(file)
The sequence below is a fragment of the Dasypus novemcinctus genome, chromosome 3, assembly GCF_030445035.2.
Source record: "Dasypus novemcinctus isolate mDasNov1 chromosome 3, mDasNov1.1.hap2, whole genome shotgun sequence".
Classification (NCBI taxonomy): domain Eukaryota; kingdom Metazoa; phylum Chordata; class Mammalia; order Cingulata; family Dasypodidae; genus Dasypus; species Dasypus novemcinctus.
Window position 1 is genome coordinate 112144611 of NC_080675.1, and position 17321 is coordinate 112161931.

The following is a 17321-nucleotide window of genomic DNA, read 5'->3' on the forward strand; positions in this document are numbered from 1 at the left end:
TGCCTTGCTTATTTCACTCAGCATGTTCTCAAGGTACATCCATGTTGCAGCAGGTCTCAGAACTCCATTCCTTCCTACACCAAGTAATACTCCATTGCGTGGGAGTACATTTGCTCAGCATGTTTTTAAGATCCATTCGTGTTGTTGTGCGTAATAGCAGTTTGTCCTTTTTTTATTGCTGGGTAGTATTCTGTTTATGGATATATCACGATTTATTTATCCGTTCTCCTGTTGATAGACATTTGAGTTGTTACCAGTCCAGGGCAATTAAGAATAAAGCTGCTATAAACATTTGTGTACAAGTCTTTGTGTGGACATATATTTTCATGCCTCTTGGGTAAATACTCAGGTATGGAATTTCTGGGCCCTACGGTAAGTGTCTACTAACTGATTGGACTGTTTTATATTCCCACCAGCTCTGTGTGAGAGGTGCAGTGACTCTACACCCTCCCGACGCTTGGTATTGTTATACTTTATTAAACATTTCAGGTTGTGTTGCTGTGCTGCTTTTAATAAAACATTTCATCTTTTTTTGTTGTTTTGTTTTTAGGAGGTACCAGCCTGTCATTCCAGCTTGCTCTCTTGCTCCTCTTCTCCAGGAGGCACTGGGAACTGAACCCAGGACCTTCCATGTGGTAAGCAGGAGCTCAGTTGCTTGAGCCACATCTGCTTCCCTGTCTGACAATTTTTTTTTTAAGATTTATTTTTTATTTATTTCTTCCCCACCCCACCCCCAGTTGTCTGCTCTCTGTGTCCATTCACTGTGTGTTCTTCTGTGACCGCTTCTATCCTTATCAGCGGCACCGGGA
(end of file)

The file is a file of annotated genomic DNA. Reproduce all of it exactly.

The sequence below is a fragment of the Dasypus novemcinctus genome, chromosome 3, assembly GCF_030445035.2.
Source record: "Dasypus novemcinctus isolate mDasNov1 chromosome 3, mDasNov1.1.hap2, whole genome shotgun sequence".
Classification (NCBI taxonomy): domain Eukaryota; kingdom Metazoa; phylum Chordata; class Mammalia; order Cingulata; family Dasypodidae; genus Dasypus; species Dasypus novemcinctus.
Window position 1 is genome coordinate 112144611 of NC_080675.1, and position 17321 is coordinate 112161931.

The following is a 17321-nucleotide window of genomic DNA, read 5'->3' on the forward strand; positions in this document are numbered from 1 at the left end:
TGCCTTGCTTATTTCACTCAGCATGTTCTCAAGGTACATCCATGTTGCAGCAGGTCTCAGAACTCCATTCCTTCCTACACCAAGTAATACTCCATTGCGTGGGAGTACATTTGCTCAGCATGTTTTTAAGATCCATTCGTGTTGTTGTGCGTAATAGCAGTTTGTCCTTTTTTTATTGCTGGGTAGTATTCTGTTTATGGATATATCACGATTTATTTATCCGTTCTCCTGTTGATAGACATTTGAGTTGTTACCAGTCCAGGGCAATTAAGAATAAAGCTGCTATAAACATTTGTGTACAAGTCTTTGTGTGGACATATATTTTCATGCCTCTTGGGTAAATACTCAGGTATGGAATTTCTGGGCCCTACGGTAAGTGTCTACTAACTGATTGGACTGTTTTATATTCCCACCAGCTCTGTGTGAGAGGTGCAGTGACTCTACACCCTCCCGACGCTTGGTATTGTTATACTTTATTAAACATTTCAGGTTGTGTTGCTGTGCTGCTTTTAATAAAACATTTCATCTTTTTTTGTTGTTTTGTTTTTAGGAGGTACCAGCCTGTCATTCCAGCTTGCTCTCTTGCTCCTCTTCTCCAGGAGGCACTGGGAACTGAACCCAGGACCTTCCATGTGGTAAGCAGGAGCTCAGTTGCTTGAGCCACATCTGCTTCCCTGTCTGACAATTTTTTTTTTAAGATTTATTTTTTATTTATTTCTTCCCCACCCCACCCCCAGTTGTCTGCTCTCTGTGTCCATTCACTGTGTGTTCTTCTGTGACCGCTTCTATCCTTATCAGCGGCACCGGGA